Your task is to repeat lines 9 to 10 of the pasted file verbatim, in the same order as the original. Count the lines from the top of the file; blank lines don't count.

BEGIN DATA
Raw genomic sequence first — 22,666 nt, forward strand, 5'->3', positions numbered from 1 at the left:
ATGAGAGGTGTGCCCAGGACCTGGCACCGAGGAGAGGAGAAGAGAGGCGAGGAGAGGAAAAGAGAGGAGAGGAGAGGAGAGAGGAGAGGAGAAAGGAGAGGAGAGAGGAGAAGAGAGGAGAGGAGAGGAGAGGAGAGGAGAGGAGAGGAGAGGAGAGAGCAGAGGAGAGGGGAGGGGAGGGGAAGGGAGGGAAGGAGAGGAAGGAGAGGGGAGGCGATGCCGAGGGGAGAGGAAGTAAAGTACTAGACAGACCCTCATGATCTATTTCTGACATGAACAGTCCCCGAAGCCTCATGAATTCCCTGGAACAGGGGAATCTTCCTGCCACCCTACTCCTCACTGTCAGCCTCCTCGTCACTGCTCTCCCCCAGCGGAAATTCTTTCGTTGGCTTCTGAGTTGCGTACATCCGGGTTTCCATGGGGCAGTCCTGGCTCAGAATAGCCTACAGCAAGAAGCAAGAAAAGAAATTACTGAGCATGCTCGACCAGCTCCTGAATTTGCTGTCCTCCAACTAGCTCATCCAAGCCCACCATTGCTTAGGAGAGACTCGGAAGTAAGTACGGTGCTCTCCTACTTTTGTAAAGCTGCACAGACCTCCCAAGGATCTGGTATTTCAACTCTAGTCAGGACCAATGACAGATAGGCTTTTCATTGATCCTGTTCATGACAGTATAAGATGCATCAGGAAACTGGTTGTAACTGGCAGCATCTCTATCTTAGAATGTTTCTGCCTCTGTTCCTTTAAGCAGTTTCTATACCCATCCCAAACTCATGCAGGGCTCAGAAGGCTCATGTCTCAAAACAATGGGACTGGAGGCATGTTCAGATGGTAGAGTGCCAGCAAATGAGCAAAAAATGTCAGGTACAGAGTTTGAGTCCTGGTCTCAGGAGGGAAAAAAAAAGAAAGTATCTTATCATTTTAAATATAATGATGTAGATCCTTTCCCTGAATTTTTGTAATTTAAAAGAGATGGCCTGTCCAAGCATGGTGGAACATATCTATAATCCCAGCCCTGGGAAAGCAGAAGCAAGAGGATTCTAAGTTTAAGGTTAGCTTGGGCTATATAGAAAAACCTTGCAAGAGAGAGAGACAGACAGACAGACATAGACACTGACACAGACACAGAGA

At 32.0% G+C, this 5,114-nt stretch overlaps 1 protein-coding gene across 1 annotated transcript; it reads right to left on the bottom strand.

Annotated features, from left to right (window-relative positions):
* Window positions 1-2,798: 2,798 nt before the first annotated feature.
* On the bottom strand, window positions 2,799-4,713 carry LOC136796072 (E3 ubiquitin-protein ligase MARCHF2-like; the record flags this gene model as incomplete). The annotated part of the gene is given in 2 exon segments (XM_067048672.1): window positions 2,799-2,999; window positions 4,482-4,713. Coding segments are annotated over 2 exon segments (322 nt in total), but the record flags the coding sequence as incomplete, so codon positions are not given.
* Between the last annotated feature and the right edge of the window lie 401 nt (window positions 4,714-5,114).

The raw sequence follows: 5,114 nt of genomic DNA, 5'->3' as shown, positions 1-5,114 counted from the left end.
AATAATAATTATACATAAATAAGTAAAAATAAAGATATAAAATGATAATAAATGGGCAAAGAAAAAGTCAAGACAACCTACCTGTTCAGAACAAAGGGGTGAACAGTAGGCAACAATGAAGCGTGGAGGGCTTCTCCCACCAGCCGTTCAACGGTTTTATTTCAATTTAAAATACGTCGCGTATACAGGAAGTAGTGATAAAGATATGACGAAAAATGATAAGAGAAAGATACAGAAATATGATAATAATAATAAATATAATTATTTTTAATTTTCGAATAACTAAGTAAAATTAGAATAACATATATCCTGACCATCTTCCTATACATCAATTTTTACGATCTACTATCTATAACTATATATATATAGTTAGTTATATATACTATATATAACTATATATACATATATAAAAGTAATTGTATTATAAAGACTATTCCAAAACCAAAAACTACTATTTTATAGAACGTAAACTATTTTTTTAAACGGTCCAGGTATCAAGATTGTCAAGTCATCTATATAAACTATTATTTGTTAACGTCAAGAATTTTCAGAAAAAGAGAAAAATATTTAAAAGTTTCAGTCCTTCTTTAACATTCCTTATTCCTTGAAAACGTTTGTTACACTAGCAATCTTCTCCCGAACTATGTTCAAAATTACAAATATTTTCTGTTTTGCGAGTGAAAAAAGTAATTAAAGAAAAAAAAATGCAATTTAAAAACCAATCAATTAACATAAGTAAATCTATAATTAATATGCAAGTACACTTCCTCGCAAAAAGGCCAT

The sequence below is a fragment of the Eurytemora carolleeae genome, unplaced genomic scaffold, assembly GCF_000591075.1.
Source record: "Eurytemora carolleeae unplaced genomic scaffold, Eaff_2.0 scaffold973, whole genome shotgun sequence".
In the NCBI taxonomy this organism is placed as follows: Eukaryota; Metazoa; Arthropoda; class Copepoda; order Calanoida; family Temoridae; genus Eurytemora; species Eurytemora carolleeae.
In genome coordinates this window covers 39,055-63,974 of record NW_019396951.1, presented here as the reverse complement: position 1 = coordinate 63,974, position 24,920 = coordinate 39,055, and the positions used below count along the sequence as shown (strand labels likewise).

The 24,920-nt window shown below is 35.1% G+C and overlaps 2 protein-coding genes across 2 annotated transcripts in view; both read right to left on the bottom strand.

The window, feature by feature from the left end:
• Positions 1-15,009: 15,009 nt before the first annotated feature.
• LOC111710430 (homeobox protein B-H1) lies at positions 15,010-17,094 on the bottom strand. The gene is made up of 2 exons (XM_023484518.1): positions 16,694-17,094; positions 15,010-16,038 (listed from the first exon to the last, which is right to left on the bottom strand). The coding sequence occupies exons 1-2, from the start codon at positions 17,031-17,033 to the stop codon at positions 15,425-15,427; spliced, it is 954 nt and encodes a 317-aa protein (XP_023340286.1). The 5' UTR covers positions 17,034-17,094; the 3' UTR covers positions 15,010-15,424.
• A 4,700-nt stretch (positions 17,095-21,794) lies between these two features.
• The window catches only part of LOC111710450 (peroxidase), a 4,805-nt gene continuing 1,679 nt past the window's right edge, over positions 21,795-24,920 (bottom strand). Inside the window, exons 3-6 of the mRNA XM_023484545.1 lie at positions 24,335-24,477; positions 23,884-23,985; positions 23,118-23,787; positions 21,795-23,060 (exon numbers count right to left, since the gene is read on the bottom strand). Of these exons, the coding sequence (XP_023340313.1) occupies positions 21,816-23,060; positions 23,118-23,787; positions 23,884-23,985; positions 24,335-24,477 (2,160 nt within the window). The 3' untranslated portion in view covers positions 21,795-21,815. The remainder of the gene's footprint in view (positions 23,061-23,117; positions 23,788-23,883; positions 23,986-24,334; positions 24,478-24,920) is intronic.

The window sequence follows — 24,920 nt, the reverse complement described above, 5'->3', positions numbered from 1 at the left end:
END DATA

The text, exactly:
AATAATAATTATACATAAATAAGTAAAAATAAAGATATAAAATGATAATAAATGGGCAAAGAAAAAGTCAAGACAACCTACCTGTTCAGAACAAAGGGGTGAACAGTAGGCAACAATGAAGCGTGGAGGGCTTCTCCCACCAGCCGTTCAACGGTTTTATTTCAATTTAAAATACGTCGCGTATACAGGAAGTAGTGATAAAGATATGACGAAAAATGATAAGAGAAAGATACAGAAATATGATAATAATAATAAATATAATTATTTTTAATTTTCGAATAACTAAGTAAAATTAGAATAACATATATCCTGACCATCTTCCTATACATCAATTTTTACGATCTACTATCTATAACTATATATATATAGTTAGTTATATATACTATATATAACTATATATACATATATAAAAGTAATTGTATTATAAAGACTATTCCAAAACCAAAAACTACTATTTTATAGAACGTAAACTATTTTTTTAAACGGTCCAGGTATCAAGATTGTCAAGTCATCTATATAAACTATTATTTGTTAACGTCAAGAATTTTCAGAAAAAGAGAAAAATATTTAAAAGTTTCAGTCCTTCTTTAACATTCCTTATTCCTTGAAAACGTTTGTTACACTAGCAATCTTCTCCCGAACTATGTTCAAAATTACAAATATTTTCTGTTTTGCGAGTGAAAAAAGTAATTAAAGAAAAAAAAATGCAATTTAAAAACCAATCAATTAACATAAGTAAATCTATAATTAATATGCAAGTACACTTCCTCGCAAAAAGGCCAT

The sequence below is a fragment of the Eurytemora carolleeae genome, unplaced genomic scaffold, assembly GCF_000591075.1.